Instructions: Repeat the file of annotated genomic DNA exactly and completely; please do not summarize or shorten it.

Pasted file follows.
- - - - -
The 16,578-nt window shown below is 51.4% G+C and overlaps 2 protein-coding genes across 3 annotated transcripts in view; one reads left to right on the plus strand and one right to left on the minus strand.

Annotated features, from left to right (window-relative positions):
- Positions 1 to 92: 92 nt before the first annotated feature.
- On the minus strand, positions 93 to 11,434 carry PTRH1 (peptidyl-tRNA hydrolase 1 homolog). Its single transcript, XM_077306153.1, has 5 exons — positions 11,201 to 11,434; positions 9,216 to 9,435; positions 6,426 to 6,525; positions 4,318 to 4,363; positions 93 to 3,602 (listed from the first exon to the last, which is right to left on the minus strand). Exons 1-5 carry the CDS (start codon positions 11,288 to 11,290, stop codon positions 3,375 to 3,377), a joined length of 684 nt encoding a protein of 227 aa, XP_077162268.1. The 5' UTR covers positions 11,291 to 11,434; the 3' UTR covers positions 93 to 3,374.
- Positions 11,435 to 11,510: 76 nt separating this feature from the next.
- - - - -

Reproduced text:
The 16,578-nt window shown below is 51.4% G+C and overlaps 2 protein-coding genes across 3 annotated transcripts in view; one reads left to right on the plus strand and one right to left on the minus strand.

Annotated features, from left to right (window-relative positions):
- Positions 1 to 92: 92 nt before the first annotated feature.
- On the minus strand, positions 93 to 11,434 carry PTRH1 (peptidyl-tRNA hydrolase 1 homolog). Its single transcript, XM_077306153.1, has 5 exons — positions 11,201 to 11,434; positions 9,216 to 9,435; positions 6,426 to 6,525; positions 4,318 to 4,363; positions 93 to 3,602 (listed from the first exon to the last, which is right to left on the minus strand). Exons 1-5 carry the CDS (start codon positions 11,288 to 11,290, stop codon positions 3,375 to 3,377), a joined length of 684 nt encoding a protein of 227 aa, XP_077162268.1. The 5' UTR covers positions 11,291 to 11,434; the 3' UTR covers positions 93 to 3,374.
- Positions 11,435 to 11,510: 76 nt separating this feature from the next.